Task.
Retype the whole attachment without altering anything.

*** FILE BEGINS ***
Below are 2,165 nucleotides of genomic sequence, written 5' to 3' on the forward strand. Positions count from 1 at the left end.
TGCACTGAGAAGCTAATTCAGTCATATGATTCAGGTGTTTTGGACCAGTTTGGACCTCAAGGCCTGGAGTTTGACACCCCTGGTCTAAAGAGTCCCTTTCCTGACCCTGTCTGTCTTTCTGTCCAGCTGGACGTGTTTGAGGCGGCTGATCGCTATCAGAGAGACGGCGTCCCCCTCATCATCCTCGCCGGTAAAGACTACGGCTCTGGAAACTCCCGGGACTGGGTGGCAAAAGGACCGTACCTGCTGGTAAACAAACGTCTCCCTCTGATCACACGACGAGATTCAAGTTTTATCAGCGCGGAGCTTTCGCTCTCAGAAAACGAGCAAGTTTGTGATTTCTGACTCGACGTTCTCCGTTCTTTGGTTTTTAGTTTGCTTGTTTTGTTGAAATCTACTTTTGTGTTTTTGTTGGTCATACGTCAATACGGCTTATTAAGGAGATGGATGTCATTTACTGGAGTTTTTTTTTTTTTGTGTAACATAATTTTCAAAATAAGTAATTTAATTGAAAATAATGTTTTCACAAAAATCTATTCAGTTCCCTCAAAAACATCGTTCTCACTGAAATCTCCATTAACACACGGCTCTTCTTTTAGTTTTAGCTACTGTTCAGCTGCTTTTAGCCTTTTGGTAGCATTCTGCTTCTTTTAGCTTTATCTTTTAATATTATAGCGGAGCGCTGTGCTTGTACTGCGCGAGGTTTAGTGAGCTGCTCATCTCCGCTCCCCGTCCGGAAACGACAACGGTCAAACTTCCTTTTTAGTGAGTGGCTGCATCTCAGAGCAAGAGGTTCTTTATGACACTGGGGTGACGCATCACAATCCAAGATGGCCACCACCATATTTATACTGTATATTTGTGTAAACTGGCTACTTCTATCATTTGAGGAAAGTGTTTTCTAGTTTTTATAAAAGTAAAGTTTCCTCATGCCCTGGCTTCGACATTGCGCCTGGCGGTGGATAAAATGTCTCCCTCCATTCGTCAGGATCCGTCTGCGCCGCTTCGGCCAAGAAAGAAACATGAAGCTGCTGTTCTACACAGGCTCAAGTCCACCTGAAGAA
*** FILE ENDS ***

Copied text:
Below are 2,165 nucleotides of genomic sequence, written 5' to 3' on the forward strand. Positions count from 1 at the left end.
TGCACTGAGAAGCTAATTCAGTCATATGATTCAGGTGTTTTGGACCAGTTTGGACCTCAAGGCCTGGAGTTTGACACCCCTGGTCTAAAGAGTCCCTTTCCTGACCCTGTCTGTCTTTCTGTCCAGCTGGACGTGTTTGAGGCGGCTGATCGCTATCAGAGAGACGGCGTCCCCCTCATCATCCTCGCCGGTAAAGACTACGGCTCTGGAAACTCCCGGGACTGGGTGGCAAAAGGACCGTACCTGCTGGTAAACAAACGTCTCCCTCTGATCACACGACGAGATTCAAGTTTTATCAGCGCGGAGCTTTCGCTCTCAGAAAACGAGCAAGTTTGTGATTTCTGACTCGACGTTCTCCGTTCTTTGGTTTTTAGTTTGCTTGTTTTGTTGAAATCTACTTTTGTGTTTTTGTTGGTCATACGTCAATACGGCTTATTAAGGAGATGGATGTCATTTACTGGAGTTTTTTTTTTTTTGTGTAACATAATTTTCAAAATAAGTAATTTAATTGAAAATAATGTTTTCACAAAAATCTATTCAGTTCCCTCAAAAACATCGTTCTCACTGAAATCTCCATTAACACACGGCTCTTCTTTTAGTTTTAGCTACTGTTCAGCTGCTTTTAGCCTTTTGGTAGCATTCTGCTTCTTTTAGCTTTATCTTTTAATATTATAGCGGAGCGCTGTGCTTGTACTGCGCGAGGTTTAGTGAGCTGCTCATCTCCGCTCCCCGTCCGGAAACGACAACGGTCAAACTTCCTTTTTAGTGAGTGGCTGCATCTCAGAGCAAGAGGTTCTTTATGACACTGGGGTGACGCATCACAATCCAAGATGGCCACCACCATATTTATACTGTATATTTGTGTAAACTGGCTACTTCTATCATTTGAGGAAAGTGTTTTCTAGTTTTTATAAAAGTAAAGTTTCCTCATGCCCTGGCTTCGACATTGCGCCTGGCGGTGGATAAAATGTCTCCCTCCATTCGTCAGGATCCGTCTGCGCCGCTTCGGCCAAGAAAGAAACATGAAGCTGCTGTTCTACACAGGCTCAAGTCCACCTGAAGAA